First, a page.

The Bethesda Naval Hospital, where two persons died late last year after contracting legionnaires disease, has experienced no further incidence of the illness since a third patient recovered from the disease there in December, according to a hospital spokesman.
Lt. Cmdr. Claude Shehane said that the third patient, who was suffering from other, more long-term ailments, was transferred to a veterans hospital after the pneumonia-like disease was successfully treated.
Since colonies of bacterium legionella were discovered on shower heads and faucets at the hospital in November, all of the shower heads have been replaced and other hardware sterilized, Shehane said.
"We have not had another case since," he said.
Hospital officials said following the two deaths that no epidemic existed at the hospital like the one that originally brought the disease to public attention with the deaths of 29 people following an American Legion convention in Philadelphia in 1976.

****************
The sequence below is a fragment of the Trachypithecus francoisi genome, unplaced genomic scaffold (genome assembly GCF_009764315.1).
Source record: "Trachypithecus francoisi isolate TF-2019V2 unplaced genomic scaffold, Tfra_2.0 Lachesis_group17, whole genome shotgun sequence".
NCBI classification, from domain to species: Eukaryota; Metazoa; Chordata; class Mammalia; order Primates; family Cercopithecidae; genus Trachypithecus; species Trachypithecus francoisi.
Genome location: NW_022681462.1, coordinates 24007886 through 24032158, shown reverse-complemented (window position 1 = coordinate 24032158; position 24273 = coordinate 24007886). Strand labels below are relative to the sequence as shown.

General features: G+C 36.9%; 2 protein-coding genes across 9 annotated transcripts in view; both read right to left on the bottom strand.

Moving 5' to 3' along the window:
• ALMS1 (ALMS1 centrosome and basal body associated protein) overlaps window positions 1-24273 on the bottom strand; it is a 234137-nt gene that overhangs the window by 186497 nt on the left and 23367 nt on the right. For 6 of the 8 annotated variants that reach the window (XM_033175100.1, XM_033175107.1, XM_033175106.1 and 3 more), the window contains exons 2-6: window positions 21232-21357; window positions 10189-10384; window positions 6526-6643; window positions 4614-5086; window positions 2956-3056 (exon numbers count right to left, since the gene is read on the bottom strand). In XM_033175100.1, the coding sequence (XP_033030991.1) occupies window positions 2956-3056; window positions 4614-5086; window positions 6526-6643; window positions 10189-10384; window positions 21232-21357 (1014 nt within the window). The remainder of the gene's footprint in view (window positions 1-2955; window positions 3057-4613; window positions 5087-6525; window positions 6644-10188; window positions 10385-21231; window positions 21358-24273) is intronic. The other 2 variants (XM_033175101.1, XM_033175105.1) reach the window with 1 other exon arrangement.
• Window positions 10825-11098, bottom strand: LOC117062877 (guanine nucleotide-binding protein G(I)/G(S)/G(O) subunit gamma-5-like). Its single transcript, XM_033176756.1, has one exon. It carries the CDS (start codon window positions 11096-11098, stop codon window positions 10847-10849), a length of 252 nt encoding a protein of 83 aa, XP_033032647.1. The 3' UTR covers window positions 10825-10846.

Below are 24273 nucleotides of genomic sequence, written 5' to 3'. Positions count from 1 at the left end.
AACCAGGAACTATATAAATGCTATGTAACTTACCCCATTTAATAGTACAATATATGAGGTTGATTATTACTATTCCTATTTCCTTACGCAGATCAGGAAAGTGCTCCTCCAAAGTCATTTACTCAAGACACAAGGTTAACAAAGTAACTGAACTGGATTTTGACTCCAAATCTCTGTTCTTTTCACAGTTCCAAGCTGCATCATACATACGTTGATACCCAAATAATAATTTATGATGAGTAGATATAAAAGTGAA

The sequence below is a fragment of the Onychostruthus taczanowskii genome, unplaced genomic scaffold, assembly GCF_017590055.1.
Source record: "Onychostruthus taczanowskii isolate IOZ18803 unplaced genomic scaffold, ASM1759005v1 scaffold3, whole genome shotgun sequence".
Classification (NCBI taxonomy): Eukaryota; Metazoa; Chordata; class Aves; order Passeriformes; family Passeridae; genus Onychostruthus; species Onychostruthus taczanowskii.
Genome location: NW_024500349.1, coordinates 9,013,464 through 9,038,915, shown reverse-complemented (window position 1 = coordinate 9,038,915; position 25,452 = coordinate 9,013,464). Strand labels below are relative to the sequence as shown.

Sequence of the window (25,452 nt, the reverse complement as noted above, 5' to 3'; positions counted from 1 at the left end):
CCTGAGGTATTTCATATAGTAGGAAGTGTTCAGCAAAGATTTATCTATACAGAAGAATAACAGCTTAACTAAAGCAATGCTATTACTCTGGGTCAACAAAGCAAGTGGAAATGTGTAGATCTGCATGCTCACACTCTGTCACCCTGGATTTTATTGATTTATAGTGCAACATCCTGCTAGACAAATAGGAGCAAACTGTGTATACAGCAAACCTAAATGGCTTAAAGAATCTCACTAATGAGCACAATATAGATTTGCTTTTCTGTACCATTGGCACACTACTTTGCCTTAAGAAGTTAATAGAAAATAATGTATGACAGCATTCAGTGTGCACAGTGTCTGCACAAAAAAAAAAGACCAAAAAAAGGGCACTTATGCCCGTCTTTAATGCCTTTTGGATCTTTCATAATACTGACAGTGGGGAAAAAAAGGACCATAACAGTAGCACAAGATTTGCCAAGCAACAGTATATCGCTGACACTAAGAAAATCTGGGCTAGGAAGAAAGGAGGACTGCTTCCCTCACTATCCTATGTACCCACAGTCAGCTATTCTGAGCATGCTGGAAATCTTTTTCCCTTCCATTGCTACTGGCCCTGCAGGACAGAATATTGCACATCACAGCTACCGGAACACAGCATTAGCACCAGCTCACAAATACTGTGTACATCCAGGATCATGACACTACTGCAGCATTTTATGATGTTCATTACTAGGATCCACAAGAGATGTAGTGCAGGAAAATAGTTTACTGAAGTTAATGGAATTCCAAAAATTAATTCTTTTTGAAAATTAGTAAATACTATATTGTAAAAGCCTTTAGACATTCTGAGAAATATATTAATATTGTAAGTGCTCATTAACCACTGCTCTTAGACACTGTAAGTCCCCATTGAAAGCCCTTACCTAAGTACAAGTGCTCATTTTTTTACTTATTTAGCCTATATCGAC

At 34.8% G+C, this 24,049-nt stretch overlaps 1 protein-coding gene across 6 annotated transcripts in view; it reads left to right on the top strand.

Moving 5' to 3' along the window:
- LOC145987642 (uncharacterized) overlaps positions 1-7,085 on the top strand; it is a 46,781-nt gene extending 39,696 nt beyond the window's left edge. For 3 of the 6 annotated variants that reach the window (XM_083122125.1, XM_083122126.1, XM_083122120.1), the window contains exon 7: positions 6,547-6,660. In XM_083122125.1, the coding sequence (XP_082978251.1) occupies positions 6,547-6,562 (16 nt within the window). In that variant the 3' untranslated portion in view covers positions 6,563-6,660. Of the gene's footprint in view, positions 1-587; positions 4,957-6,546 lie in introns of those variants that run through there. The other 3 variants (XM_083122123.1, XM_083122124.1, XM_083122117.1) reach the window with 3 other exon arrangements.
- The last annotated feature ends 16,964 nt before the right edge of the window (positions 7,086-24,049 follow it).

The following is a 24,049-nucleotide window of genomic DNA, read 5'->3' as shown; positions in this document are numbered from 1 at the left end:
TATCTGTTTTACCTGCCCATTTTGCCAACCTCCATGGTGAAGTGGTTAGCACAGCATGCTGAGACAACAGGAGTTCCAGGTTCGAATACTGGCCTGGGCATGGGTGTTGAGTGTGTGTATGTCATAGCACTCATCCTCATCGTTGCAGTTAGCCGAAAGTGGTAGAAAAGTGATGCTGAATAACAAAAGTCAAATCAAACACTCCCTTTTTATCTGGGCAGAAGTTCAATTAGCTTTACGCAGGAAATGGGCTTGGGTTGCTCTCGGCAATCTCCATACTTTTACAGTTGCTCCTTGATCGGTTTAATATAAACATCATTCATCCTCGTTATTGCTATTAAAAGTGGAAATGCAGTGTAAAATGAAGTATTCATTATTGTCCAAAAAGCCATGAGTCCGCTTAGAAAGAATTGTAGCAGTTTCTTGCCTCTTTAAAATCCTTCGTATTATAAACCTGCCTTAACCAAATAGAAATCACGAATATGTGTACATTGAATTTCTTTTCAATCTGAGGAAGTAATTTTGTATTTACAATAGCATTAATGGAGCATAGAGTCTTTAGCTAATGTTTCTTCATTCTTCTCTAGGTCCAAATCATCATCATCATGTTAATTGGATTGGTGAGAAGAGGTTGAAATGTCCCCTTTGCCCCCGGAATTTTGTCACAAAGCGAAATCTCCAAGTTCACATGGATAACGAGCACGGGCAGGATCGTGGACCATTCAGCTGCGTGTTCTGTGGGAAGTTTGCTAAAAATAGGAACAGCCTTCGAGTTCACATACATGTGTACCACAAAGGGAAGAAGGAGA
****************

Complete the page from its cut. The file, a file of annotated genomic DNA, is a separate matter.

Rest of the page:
"In essence, the bacteria was in the environment," Shehane said.
"You cannot state that it will not return. We have taken all the precautions we can take at this point."
The 500-bed hospital on Wisconsin Avenue became a focus of attention last November when officials there revealed that two patients who were suffering from terminal cancer died of legionnaires disease within three weeks of each other.
The disease, which is still considered rare, strikes about 25,000 people a year, killing about 20 percent of its victims who are already sick, experts said.